Having constructed a historical and analytical context within which to view contemporary developments in pluralism, this book concentrates on areas such as feminism and postmodernism. The analysis ranges from relativism and identity to political questions of democracy. The book contains a number of arguments: that "pluralism" summarizes what is most important about postmodernism; that there is as much continuity as there is divergence between radical pluralism and liberal pluralism; and that pluralism can most usefully be seen as generating a series of challenging dilemmas. Understood in this way, McLennan argues, pluralism expresses the situation of "stimulating confusion" in contemporary social analysis without resolving it. The book is intended for students of sociology, politics, philosophy, women's studies and cultural studies.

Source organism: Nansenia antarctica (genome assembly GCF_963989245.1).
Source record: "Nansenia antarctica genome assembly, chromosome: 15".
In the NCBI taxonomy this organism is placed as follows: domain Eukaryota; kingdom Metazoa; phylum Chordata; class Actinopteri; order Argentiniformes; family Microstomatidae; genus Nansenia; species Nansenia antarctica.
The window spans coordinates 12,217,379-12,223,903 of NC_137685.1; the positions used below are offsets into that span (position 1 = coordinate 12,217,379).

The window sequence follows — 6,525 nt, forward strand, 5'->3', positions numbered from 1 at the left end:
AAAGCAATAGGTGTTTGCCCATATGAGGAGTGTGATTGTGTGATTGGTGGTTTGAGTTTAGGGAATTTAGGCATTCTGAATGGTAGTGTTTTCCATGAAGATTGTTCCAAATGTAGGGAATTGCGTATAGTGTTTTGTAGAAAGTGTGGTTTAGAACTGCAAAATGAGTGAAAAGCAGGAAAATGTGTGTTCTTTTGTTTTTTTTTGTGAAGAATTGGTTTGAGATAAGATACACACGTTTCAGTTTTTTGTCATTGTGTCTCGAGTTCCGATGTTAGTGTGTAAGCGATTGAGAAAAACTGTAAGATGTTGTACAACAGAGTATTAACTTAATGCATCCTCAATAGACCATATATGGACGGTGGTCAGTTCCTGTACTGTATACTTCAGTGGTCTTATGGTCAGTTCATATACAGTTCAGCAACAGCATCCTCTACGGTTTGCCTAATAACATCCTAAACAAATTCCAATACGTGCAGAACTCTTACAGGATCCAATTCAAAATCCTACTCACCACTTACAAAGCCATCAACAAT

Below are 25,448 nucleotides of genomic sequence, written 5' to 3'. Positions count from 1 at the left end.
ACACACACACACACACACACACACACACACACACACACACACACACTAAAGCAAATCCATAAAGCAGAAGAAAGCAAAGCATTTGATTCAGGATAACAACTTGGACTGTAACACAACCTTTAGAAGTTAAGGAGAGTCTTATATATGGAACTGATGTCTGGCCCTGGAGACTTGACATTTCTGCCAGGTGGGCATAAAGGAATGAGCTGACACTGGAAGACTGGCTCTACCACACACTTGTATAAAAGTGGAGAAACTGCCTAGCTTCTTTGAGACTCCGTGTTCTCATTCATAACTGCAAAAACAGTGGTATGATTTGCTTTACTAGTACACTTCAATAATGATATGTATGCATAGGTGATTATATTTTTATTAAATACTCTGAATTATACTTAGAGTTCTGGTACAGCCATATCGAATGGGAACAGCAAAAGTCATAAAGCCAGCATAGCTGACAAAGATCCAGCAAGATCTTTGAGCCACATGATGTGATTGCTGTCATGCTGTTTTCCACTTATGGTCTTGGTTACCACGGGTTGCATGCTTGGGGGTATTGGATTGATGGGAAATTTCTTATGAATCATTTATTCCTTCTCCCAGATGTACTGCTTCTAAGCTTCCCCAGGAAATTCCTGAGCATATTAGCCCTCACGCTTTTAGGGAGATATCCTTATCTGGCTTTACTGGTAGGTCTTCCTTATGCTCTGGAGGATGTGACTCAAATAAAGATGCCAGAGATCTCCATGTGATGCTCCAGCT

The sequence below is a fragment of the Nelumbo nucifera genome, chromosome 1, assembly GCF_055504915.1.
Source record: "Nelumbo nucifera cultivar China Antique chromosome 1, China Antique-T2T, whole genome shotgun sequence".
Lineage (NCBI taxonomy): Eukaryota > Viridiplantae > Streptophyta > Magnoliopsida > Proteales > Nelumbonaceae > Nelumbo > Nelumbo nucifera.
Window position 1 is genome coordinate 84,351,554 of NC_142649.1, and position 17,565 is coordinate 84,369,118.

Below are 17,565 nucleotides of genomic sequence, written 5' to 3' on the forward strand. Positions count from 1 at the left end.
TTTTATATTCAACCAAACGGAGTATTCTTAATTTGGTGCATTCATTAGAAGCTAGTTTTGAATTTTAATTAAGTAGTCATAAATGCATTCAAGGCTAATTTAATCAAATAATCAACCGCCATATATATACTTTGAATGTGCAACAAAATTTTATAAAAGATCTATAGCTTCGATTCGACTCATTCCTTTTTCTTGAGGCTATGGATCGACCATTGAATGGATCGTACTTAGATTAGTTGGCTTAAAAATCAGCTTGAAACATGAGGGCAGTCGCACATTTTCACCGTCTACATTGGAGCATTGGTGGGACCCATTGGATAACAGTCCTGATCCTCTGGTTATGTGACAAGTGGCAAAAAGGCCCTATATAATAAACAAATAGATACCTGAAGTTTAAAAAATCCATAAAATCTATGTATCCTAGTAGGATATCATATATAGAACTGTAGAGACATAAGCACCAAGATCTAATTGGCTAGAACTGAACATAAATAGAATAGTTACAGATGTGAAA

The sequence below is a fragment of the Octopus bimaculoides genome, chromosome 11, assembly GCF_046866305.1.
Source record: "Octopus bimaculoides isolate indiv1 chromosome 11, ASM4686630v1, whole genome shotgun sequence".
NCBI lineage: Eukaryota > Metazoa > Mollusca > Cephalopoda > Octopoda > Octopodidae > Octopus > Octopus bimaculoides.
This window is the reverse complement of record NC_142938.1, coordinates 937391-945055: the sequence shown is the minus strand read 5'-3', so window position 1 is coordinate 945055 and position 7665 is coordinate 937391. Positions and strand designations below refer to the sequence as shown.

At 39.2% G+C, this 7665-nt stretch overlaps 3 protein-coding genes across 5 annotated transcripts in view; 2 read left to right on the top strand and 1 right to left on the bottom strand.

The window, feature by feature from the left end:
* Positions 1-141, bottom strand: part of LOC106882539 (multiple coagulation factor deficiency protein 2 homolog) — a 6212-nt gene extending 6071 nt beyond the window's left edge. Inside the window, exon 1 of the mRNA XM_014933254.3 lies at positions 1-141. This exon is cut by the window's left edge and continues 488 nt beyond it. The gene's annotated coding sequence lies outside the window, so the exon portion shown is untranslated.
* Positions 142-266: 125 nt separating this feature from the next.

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Book Description U. of Minnesota Press, 1995. First. Small, thin octavo in hard covers; VG+; spine red and white; glossy covers, text and paper in excellent condition; pp. 116. Rockville. Bookseller Inventory # 7-10-1226575